What to look out for in Ubuntu 22.04 LTS “Jammy Jellyfish”

jammy jellyfish

It is Ubuntu time! Our favorite open-source Linux operating system is seeing yet another Long-Term Support version with Ubuntu 22.04 LTS. This means that this version will receive ongoing app updates and critical security fixes for the next 5 years.

This version will also receive periodical new Linux kernel releases and graphics driver updates. But that’s all fine and all but for the average Ubuntu user that doesn’t care about the under-the-hood stuff, what’s new with the Jammy Jellyfish?

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Well in this post, we quickly go through the biggest changes in this release.

Gnome 42

Progress in the Linux quarters is rarely revolutionary. Oftentimes, we get little incremental refinement updates to systems and in Ubuntu 22.04 LTS, a big push is being made for the recently released GNOME 42.

Since GNOME Shell 42 is included in Ubuntu 22.04, users should expect to get an updated GNOME Shell desktop, its new screenshot tool, a backport of the new ‘Privacy’ panel in the Settings app, and the latest version of the Nautilus file manager.

New Dock

When Ubuntu moved from its in-house Unity desktop to adopt the Gnome Desktop, they had to build a skin on top of Gnome, a skin that stayed true to its roots, mimicking Unity. But Gnome’s default dock looks a lot less than Unity’s implementation. While Unity’s spanned the entire left edge of the screen, Gnome’s is a floating one.

With Ubuntu 22.04 LTS, Ubuntu adopts a Dock that is a lot more like Gnome’s and less like Unity’s. This means that you can have a floating Dock but you can also choose to remain with the one that spans the entire length of your screen.

Accent Colors and a Dark Mode

Android 12 has probably changed the game forever in terms of personalization. For the uninitiated, Android 12 brought with it Material You design. This design language enables the whole device’s UI to adopt accent colors that are consistent with your wallpaper.

Of course, the same has trickled down to other Android 12-based ROMs and desktop UIs are also copying this in some shape or form.

Ubuntu 22.04 LTS now features an option under Appearance Settings that allows you to pick an accent color that will be carried through your entire system. This means menus, settings, and even select apps that support this will be able to adapt to your specific preferences.

Also included is a built-in Dark Mode that will no doubt please the millions of geeks that like to work in dark rooms so they aren’t blinded by their desktops. Good stuff Ubuntu.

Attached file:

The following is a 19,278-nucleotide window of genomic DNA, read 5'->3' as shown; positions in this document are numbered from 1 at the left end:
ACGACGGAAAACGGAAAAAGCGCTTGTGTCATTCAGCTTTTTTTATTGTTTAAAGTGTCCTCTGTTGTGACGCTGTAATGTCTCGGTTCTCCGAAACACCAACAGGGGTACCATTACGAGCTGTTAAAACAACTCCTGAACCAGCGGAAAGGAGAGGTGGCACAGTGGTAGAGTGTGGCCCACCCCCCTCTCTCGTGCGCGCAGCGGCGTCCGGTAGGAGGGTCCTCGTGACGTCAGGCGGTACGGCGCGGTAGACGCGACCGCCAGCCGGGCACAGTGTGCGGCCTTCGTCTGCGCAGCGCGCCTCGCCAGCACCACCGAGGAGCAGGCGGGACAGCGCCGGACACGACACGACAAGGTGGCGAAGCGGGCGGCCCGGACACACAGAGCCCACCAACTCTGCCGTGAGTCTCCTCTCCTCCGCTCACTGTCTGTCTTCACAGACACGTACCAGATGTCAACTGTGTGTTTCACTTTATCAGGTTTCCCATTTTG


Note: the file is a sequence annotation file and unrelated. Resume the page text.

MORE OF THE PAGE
New Logo

Ubuntu 22.04 is the first release since we saw a new version of the Circle of Friends logo, one that Canonical says is an evolution rather than a revolution. The updated logo is already live for most Ubuntu online services and is visible all over the system UI from the boot screen to the About page and much more.

New screenshot tool

One of my personal biggest frustrations over the past year or so has been the Screenshot situation on Ubuntu and Pop OS! I often need to take screenshots and do markups right away, functions that the stock screenshot tool just doesn’t allow for.

For a long time, I have been using Flameshot but that app doesn’t work with higher resolution displays. This has sucked and I have been looking for a different solution ever since. With Ubuntu 22.04 LTS, the team at Ubuntu ports over the screenshot tool from Gnome 42 that is a lot more feature-packed and modern-looking.

Still doesn’t add as many new features and functions but it is a more elegant interface of performing one of the more mundane tasks on your operating system.

Conclusion

As has been the case with all previous Ubuntu iterations, this one is also a slight improvement from the previous build. However, this is a Long-Term Support version and as such, many people will be upgrading to this one from older LTS versions and staying on it for the next several years and in that sense, this is a pretty big release.

The Dark mode and accent color support is perhaps the biggest cosmetic change coming with this one and should prove a little exciting.

Release Dates

The Beta version of this build is already out and should you be feeling a little experimental, you can update to this new version of Ubuntu today. However, we’d recommend that you wait for the stable version to roll out before diving all in.

The stable version of Ubuntu 22.04 LTS should be available from April 21st, 2022. Of course, users on 21.10 might have to wait a day or two for the OTA to show up on their system but this should be prompt.

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